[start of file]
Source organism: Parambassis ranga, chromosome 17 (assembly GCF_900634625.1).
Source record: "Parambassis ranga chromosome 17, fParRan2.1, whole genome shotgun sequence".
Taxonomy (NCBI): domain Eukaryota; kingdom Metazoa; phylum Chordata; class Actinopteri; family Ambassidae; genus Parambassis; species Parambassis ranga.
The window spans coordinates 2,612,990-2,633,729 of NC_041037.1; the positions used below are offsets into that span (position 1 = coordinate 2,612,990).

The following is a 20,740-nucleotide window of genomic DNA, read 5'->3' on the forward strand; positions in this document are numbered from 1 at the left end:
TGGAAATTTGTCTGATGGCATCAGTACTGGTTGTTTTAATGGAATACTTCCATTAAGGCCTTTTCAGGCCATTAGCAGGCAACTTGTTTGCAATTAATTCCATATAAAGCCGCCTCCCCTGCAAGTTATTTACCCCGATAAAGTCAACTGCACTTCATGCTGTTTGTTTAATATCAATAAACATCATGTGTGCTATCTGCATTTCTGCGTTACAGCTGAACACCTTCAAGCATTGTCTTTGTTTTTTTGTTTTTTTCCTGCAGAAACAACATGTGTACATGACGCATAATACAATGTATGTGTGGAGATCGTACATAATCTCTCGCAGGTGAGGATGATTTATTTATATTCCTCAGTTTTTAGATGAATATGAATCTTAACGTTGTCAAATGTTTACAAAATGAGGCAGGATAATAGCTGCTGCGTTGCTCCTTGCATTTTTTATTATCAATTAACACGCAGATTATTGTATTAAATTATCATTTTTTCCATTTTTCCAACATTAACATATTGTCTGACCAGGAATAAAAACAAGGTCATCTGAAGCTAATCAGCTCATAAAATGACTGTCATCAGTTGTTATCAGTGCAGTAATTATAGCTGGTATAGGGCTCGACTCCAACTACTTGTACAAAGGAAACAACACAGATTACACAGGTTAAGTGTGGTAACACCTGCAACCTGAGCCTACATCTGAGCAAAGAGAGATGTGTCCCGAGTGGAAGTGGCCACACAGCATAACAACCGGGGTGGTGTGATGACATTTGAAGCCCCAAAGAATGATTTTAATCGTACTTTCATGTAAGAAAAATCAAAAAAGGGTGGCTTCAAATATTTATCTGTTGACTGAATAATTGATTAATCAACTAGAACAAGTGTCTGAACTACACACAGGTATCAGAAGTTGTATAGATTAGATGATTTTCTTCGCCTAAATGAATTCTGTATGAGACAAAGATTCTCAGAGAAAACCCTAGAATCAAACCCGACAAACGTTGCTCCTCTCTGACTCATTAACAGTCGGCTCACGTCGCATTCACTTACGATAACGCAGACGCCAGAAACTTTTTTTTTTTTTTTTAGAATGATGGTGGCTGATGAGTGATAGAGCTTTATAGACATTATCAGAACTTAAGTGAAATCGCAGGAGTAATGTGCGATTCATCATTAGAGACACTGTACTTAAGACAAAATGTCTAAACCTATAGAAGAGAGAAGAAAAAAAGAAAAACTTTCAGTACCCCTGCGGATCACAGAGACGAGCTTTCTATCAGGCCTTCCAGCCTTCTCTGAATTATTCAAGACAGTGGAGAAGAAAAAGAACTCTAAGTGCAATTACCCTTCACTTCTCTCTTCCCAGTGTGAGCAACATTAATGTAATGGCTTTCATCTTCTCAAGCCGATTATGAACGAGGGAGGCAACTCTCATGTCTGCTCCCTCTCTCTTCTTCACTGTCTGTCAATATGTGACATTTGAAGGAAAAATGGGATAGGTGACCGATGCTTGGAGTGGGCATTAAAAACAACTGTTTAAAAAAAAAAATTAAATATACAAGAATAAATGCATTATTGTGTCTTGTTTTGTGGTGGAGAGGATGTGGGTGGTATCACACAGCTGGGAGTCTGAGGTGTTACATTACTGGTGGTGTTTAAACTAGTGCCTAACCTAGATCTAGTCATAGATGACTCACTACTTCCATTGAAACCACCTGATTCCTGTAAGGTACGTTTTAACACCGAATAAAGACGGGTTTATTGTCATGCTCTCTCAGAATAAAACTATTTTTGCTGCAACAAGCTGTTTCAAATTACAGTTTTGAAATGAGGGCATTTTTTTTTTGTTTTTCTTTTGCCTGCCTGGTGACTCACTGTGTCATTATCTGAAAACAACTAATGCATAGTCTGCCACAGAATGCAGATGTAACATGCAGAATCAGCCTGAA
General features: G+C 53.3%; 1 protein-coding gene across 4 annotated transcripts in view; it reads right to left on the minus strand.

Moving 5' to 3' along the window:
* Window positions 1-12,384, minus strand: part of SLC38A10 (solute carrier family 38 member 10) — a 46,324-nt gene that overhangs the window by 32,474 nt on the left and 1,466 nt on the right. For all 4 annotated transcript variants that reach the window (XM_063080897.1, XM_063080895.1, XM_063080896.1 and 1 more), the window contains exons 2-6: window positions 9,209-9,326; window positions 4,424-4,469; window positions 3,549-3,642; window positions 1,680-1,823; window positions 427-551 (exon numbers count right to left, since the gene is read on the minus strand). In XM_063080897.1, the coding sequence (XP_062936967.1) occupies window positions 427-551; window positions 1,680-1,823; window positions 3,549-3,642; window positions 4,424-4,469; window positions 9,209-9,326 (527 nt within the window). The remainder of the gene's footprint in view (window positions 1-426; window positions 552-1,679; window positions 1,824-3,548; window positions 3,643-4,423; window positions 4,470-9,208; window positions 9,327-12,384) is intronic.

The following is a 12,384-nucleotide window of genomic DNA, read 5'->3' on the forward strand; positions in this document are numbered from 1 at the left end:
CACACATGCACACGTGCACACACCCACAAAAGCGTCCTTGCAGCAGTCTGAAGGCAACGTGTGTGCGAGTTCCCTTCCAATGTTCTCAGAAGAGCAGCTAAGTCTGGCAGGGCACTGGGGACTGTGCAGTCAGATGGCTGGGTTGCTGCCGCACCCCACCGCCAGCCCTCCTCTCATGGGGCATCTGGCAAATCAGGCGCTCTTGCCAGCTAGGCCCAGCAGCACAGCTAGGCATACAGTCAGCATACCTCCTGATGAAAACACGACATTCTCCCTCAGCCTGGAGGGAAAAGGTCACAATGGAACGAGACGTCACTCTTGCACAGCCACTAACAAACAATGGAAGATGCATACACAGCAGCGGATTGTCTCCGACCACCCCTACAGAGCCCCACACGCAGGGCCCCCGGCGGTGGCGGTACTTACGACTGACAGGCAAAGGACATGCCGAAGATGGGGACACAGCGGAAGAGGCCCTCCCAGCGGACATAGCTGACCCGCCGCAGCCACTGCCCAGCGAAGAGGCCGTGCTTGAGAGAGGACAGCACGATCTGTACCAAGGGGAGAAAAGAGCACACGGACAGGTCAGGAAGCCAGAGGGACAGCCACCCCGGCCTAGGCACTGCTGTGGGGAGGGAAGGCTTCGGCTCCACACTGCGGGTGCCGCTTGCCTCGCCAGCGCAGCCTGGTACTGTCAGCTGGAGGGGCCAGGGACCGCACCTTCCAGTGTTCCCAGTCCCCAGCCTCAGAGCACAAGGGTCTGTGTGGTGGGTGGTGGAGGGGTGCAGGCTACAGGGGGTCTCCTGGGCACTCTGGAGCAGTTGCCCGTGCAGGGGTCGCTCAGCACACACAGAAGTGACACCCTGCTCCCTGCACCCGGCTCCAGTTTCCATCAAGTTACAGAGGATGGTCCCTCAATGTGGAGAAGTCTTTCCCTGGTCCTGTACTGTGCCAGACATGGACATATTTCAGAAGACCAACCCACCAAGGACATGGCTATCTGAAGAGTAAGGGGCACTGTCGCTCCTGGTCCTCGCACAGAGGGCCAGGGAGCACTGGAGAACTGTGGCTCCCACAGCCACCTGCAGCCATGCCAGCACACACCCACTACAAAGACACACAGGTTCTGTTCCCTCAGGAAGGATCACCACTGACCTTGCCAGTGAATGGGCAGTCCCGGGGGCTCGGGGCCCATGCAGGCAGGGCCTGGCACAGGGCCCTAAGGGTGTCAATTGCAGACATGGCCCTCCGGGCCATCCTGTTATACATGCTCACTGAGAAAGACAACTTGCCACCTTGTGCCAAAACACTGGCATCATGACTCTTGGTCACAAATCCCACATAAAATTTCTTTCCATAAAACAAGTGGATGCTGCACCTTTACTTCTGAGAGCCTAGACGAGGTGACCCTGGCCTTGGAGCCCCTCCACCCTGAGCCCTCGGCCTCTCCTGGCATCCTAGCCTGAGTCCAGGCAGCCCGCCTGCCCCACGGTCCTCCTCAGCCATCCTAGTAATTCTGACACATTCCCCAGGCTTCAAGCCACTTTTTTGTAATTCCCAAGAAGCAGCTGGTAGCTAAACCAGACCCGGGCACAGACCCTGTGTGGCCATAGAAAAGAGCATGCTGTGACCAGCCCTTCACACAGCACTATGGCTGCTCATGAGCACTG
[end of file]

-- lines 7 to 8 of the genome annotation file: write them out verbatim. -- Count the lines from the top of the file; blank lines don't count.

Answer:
General features: G+C 53.3%; 1 protein-coding gene across 4 annotated transcripts in view; it reads right to left on the minus strand.

Moving 5' to 3' along the window: